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Beverley Hills salon owner on video encouraging rioters to enter Capitol arrested

Gina Bisignano was seen in several videos calling for 'angry patriots' to move inside the Capitol on January 6, according to the FBI.

WASHINGTON — A California woman was arrested for participating in the January 6 riot at the US Capitol building after several videos showed her entering the building through a broken window and encouraging others to follow her, saying, "Come on guys. We need patriots. You guys, it’s the way in.” 

Gina Bisignano was seen in several videos circulating on social media participating in the insurrection. In one video she's seen pushing against officers in an attempt to get inside the Capitol building. Several others she's seen standing near a window into the building exhorting others to move inside, according to court documents.

On video, Bisgnano states “…Gina’s Beverly Hills…Everybody, we need gas masks…we need weapons...we need strong, angry patriots to help our boys. They don’t want to leave. We need protection.” The documents say that while she's speaking, other rioters nearby can be seen assaulting police officers. Seconds after she calls for strong, angry patriots, one individual begins striking at officers in the police line with what appears to be a baseball bat, documents say.

According to the Department of Justice's statement of facts, Bisignano was seen entering the Capitol building in at least two separate locations and encouraging other rioters to do the same.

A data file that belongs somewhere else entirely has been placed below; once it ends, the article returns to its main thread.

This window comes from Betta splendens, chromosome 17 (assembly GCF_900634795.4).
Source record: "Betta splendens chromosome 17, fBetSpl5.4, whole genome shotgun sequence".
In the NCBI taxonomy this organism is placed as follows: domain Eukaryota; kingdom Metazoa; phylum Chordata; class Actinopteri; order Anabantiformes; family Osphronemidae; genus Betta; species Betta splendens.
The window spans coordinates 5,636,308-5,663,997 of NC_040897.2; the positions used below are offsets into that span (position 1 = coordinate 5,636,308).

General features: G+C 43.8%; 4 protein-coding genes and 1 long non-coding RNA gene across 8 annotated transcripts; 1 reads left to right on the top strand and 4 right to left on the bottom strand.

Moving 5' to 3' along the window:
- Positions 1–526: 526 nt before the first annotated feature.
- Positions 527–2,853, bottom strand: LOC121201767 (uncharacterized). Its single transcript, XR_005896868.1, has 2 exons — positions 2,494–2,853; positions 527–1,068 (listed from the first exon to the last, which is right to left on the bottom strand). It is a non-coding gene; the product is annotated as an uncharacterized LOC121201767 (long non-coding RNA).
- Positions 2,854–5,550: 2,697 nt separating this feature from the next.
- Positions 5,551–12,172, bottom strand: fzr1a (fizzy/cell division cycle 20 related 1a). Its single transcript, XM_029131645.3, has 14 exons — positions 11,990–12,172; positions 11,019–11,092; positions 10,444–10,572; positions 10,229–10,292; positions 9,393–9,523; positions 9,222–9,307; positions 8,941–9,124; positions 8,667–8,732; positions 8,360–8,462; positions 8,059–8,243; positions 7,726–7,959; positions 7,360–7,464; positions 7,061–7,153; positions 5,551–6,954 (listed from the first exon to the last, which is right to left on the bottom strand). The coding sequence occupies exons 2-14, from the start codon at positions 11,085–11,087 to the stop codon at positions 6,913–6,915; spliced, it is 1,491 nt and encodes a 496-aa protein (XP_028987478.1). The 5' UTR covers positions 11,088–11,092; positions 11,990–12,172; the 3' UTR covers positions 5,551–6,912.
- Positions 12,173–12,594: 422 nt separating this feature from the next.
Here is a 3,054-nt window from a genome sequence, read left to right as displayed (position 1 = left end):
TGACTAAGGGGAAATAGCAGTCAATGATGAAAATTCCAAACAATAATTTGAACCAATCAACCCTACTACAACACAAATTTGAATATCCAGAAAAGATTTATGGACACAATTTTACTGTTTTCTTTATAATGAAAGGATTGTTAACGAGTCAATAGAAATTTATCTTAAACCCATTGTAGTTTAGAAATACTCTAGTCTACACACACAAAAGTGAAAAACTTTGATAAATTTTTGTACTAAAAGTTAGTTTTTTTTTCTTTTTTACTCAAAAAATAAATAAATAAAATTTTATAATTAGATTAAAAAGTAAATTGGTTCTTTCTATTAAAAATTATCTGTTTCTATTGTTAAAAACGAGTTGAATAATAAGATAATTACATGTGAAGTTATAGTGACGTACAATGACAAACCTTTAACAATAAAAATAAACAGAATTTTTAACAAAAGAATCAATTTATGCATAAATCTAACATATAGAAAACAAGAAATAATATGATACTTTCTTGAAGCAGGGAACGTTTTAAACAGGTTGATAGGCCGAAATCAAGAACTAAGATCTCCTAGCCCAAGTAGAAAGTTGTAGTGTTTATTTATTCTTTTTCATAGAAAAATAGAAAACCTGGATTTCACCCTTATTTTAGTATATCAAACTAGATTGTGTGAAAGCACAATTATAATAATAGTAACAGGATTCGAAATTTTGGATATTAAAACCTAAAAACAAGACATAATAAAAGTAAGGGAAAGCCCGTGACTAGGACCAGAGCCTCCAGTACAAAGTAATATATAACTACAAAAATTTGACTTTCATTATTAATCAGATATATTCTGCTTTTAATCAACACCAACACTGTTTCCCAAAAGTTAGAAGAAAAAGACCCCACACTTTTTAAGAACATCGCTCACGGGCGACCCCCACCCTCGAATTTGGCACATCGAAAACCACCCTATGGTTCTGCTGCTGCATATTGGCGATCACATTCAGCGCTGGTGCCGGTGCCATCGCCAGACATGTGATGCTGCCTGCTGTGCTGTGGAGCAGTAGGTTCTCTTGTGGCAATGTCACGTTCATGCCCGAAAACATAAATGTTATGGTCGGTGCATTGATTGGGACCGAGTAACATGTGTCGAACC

In yet another video on social media, she appears to enter the Capitol through a small square opening that leads to the interior of the Capitol. She addresses other rioters from what appears to be the inside of the building, stating “…we need Americans. Come on guys. We need patriots! You guys, it’s the way in. We need some people, we need some people.”

In the days following the deadly riot, facing backlash on her salon's Yelp page, Bisignano admitted to being there, saying, "I was let in," according to documents.

She again admitted to being at the riot, and entering the Capitol building in an article published by a local newspaper on January 14.

She was arrested five days later, charged with civil disorder, destruction of government property, aiding and abetting, obstruction of an official proceeding, knowingly entering a restricted building or grounds and violent entry or disorderly conduct.

More than 80 people have now been federally charged in connection to the events at the Capitol on January 6. They include a New Mexico county commissioner, at least two retired firefighters and a self-professed white supremacist who declared his interest in being a "lone wolf killer."

Anyone with tips can call 1-800-CALL-FBI (800-225-5324) or submit images or videos at fbi.gov/USCapitol.

Six people died, including a woman who was shot and two Capitol Police officers, and dozens were injured when pro-Trump rioters stormed the U.S. Capitol on Wednesday, Jan. 6.

Thousands of Trump supporters surrounded the U.S. Capitol following a rally on the National Mall to protest unfounded claims of election fraud in which the President told the crowd to “fight like hell”, and that if they didn’t they were “not going to have a country anymore.”

The mob forced its way in while a joint session of Congress led by Vice President Mike Pence was being held to certify the electoral college vote, confirming Joe Biden’s presidency. The rioters smashed windows, pushed back police lines and scaled the walls of the Capitol, gaining entry as far as the House and Senate Chambers where the historic vote had been happening just minutes before.

The looters ransacked offices of leaders like Speaker of the House Nancy Pelosi and damaged or stole property throughout the complex.

The building was locked down for more than 4 hours, key members of government were ushered away by armed security to safe locations while other Congressmen and women and their aides barricaded in their offices, fearful for their safety.

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